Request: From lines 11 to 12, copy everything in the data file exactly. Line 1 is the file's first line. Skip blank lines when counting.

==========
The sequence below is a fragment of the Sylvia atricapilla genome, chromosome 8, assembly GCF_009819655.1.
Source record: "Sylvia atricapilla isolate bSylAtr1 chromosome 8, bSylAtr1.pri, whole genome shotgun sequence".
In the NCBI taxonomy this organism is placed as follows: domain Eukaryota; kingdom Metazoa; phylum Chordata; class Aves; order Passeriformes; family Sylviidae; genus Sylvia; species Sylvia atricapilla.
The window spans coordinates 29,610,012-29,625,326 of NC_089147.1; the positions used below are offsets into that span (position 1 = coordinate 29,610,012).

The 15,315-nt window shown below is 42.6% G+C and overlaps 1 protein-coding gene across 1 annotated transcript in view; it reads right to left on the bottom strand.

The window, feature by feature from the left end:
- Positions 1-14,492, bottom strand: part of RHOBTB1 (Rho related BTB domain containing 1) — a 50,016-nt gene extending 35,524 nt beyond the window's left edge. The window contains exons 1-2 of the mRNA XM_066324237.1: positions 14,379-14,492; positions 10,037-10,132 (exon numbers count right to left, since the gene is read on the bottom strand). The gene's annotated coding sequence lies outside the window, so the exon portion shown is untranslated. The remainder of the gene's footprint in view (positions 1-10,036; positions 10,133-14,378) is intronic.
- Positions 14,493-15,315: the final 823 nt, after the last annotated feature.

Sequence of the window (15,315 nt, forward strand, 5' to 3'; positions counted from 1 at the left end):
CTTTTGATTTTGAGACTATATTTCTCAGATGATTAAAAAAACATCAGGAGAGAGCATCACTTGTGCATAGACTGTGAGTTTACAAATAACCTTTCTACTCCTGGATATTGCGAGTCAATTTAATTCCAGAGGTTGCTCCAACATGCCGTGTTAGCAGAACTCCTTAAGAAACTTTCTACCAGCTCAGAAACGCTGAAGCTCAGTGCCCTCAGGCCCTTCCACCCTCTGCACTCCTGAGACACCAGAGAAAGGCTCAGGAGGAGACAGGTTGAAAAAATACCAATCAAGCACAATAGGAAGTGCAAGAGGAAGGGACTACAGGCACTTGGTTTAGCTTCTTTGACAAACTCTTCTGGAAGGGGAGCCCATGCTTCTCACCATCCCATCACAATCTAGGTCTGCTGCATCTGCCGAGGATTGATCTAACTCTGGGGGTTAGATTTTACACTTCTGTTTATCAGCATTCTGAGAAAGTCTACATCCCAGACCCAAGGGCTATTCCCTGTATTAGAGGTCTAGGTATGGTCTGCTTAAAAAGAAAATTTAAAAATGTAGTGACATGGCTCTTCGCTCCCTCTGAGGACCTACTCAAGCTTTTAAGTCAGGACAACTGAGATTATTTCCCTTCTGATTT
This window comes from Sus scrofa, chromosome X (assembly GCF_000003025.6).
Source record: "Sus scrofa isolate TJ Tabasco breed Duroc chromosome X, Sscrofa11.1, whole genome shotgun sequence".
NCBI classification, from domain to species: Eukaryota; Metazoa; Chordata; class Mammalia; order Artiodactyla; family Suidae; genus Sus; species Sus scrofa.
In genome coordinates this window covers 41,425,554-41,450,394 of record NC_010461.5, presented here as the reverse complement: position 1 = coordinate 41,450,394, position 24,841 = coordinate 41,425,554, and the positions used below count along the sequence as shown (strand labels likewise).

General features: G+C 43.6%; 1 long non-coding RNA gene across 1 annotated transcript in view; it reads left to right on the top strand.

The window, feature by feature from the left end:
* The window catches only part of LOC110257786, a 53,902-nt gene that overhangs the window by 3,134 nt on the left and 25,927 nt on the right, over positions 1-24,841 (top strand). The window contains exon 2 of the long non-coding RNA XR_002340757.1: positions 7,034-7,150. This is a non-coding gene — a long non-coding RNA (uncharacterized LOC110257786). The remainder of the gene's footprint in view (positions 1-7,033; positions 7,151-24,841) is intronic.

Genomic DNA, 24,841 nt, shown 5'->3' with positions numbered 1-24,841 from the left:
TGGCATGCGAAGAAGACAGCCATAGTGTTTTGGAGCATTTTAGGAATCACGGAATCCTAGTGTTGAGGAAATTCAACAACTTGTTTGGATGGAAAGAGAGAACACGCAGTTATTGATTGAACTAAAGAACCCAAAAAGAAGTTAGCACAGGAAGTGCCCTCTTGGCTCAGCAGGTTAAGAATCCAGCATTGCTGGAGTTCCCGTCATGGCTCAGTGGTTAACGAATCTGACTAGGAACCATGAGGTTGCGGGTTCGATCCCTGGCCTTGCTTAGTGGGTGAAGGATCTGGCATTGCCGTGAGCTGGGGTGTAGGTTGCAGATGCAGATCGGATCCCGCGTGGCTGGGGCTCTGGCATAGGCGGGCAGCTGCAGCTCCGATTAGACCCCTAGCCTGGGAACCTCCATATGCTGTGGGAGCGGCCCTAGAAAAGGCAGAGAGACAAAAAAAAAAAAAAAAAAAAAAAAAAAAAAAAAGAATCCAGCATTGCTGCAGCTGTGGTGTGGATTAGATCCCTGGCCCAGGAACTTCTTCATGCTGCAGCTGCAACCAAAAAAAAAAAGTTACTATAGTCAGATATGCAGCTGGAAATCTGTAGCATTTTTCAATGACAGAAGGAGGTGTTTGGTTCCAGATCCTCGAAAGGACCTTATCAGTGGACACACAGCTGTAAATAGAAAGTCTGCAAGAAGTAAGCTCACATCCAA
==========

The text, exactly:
This window comes from Sus scrofa, chromosome X (assembly GCF_000003025.6).
Source record: "Sus scrofa isolate TJ Tabasco breed Duroc chromosome X, Sscrofa11.1, whole genome shotgun sequence".